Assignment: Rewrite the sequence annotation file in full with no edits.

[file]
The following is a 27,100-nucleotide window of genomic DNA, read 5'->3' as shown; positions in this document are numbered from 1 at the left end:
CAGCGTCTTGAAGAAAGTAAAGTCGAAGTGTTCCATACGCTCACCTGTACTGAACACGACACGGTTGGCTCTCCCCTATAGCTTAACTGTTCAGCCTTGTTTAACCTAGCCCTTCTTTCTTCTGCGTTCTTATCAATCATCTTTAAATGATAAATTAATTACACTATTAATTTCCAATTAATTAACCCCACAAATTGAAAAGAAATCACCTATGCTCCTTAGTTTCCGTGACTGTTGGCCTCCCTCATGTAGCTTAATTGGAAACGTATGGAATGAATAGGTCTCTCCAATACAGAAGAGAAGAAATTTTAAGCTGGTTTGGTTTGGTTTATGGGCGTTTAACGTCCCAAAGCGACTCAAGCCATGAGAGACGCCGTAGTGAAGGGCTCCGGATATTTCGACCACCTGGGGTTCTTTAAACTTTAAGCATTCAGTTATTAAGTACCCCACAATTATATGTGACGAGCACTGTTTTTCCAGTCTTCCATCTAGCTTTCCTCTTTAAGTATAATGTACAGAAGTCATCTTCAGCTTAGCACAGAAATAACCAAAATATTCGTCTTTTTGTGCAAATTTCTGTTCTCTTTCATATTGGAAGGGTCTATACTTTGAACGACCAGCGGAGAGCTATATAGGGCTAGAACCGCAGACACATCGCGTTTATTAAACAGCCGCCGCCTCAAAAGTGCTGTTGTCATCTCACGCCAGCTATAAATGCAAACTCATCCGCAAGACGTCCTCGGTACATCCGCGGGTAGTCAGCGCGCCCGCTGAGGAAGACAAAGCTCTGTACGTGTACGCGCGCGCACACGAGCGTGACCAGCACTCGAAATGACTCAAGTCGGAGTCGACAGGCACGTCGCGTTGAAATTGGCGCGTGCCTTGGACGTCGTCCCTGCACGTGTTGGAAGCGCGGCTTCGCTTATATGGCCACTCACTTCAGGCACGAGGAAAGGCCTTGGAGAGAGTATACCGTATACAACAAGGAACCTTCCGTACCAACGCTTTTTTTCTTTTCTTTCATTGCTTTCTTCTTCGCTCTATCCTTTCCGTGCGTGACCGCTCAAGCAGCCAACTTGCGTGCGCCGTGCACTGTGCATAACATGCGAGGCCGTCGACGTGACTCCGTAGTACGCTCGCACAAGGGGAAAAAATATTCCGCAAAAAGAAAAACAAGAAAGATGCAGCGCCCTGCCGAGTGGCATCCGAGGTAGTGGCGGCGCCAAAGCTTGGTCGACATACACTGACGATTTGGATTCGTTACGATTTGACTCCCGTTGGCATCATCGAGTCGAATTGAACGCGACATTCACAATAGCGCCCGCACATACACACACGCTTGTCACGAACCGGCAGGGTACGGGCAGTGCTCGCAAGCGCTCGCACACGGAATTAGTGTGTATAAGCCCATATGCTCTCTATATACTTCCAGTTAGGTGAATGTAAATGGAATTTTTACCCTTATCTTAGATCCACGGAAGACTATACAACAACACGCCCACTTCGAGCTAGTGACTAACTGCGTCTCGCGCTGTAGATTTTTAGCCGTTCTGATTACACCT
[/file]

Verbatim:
The following is a 27,100-nucleotide window of genomic DNA, read 5'->3' as shown; positions in this document are numbered from 1 at the left end:
CAGCGTCTTGAAGAAAGTAAAGTCGAAGTGTTCCATACGCTCACCTGTACTGAACACGACACGGTTGGCTCTCCCCTATAGCTTAACTGTTCAGCCTTGTTTAACCTAGCCCTTCTTTCTTCTGCGTTCTTATCAATCATCTTTAAATGATAAATTAATTACACTATTAATTTCCAATTAATTAACCCCACAAATTGAAAAGAAATCACCTATGCTCCTTAGTTTCCGTGACTGTTGGCCTCCCTCATGTAGCTTAATTGGAAACGTATGGAATGAATAGGTCTCTCCAATACAGAAGAGAAGAAATTTTAAGCTGGTTTGGTTTGGTTTATGGGCGTTTAACGTCCCAAAGCGACTCAAGCCATGAGAGACGCCGTAGTGAAGGGCTCCGGATATTTCGACCACCTGGGGTTCTTTAAACTTTAAGCATTCAGTTATTAAGTACCCCACAATTATATGTGACGAGCACTGTTTTTCCAGTCTTCCATCTAGCTTTCCTCTTTAAGTATAATGTACAGAAGTCATCTTCAGCTTAGCACAGAAATAACCAAAATATTCGTCTTTTTGTGCAAATTTCTGTTCTCTTTCATATTGGAAGGGTCTATACTTTGAACGACCAGCGGAGAGCTATATAGGGCTAGAACCGCAGACACATCGCGTTTATTAAACAGCCGCCGCCTCAAAAGTGCTGTTGTCATCTCACGCCAGCTATAAATGCAAACTCATCCGCAAGACGTCCTCGGTACATCCGCGGGTAGTCAGCGCGCCCGCTGAGGAAGACAAAGCTCTGTACGTGTACGCGCGCGCACACGAGCGTGACCAGCACTCGAAATGACTCAAGTCGGAGTCGACAGGCACGTCGCGTTGAAATTGGCGCGTGCCTTGGACGTCGTCCCTGCACGTGTTGGAAGCGCGGCTTCGCTTATATGGCCACTCACTTCAGGCACGAGGAAAGGCCTTGGAGAGAGTATACCGTATACAACAAGGAACCTTCCGTACCAACGCTTTTTTTCTTTTCTTTCATTGCTTTCTTCTTCGCTCTATCCTTTCCGTGCGTGACCGCTCAAGCAGCCAACTTGCGTGCGCCGTGCACTGTGCATAACATGCGAGGCCGTCGACGTGACTCCGTAGTACGCTCGCACAAGGGGAAAAAATATTCCGCAAAAAGAAAAACAAGAAAGATGCAGCGCCCTGCCGAGTGGCATCCGAGGTAGTGGCGGCGCCAAAGCTTGGTCGACATACACTGACGATTTGGATTCGTTACGATTTGACTCCCGTTGGCATCATCGAGTCGAATTGAACGCGACATTCACAATAGCGCCCGCACATACACACACGCTTGTCACGAACCGGCAGGGTACGGGCAGTGCTCGCAAGCGCTCGCACACGGAATTAGTGTGTATAAGCCCATATGCTCTCTATATACTTCCAGTTAGGTGAATGTAAATGGAATTTTTACCCTTATCTTAGATCCACGGAAGACTATACAACAACACGCCCACTTCGAGCTAGTGACTAACTGCGTCTCGCGCTGTAGATTTTTAGCCGTTCTGATTACACCT